Pope Benedict XVI, who resigned in 2013, struggled with his decision to take a vow of celibacy, the former pontiff's biographer said Wednesday.
"He really was a very smart guy, an attractive young man, an aesthete who wrote poems and read Hermann Hesse," Peter Seewald told the Christ & Welt edition of Germany's Die Zeit newspaper.
"One of his fellow students told me he had an impact on women, and they had an impact on him. The decision to become celibate was not easy for him," Seewald said in the interview published Wednesday, two days before the release of his latest publication on the ex-pontiff.
Seewald told the newspaper that Joseph Aloisius Ratzinger, 89, had not expected to live for a long time after his resignation, but that his resilience meant that he was always able to "pull himself together."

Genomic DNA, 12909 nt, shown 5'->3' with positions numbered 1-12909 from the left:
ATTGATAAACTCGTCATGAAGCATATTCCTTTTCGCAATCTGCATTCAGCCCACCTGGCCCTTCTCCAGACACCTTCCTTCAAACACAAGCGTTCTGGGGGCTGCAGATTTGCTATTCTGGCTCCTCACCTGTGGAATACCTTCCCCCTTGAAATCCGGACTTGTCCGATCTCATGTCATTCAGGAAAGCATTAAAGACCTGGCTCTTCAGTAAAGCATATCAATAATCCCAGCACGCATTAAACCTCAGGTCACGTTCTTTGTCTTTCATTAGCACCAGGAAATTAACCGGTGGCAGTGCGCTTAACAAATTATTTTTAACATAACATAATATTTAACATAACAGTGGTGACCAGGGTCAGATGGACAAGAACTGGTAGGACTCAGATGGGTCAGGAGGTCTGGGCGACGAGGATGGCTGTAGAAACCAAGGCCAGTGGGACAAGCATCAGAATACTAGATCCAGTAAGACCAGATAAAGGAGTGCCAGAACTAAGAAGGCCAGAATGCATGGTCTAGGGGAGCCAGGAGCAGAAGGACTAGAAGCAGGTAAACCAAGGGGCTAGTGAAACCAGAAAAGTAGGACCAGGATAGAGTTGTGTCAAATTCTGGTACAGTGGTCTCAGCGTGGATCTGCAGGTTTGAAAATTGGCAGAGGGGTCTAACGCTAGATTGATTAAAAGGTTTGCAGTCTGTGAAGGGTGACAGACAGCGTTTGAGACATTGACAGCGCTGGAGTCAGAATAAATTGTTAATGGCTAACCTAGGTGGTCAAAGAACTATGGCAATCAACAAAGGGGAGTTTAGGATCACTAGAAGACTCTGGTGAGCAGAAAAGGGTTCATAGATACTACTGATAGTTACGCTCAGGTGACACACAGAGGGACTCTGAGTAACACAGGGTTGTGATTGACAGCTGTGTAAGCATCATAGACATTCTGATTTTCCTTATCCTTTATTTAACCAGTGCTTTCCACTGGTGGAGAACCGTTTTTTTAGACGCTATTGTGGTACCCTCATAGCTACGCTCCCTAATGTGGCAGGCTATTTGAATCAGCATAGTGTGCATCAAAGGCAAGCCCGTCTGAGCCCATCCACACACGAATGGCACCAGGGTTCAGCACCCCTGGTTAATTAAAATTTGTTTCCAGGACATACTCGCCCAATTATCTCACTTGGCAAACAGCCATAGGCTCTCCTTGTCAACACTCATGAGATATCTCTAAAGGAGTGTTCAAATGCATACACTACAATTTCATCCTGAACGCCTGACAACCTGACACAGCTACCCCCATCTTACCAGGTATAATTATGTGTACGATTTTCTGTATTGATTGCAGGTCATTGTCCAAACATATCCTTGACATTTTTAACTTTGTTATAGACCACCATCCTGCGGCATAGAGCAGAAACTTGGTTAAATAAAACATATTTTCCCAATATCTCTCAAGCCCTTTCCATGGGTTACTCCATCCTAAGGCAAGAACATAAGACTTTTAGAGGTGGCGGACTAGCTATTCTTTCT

In an interview published by Italian daily La Repubblica last month, Benedict - who now lives a reclusive life in the Vatican Gardens - said it was his "duty" to resign from the papacy because of his declining health and the rigorous demands of papal travel.
A book of interviews with the former pontiff - compiled by Seewald and titled Final Conversations - will be released on September 9. The journalist is known for his collaborations on previous publications with the first pope to retire in just over six centuries.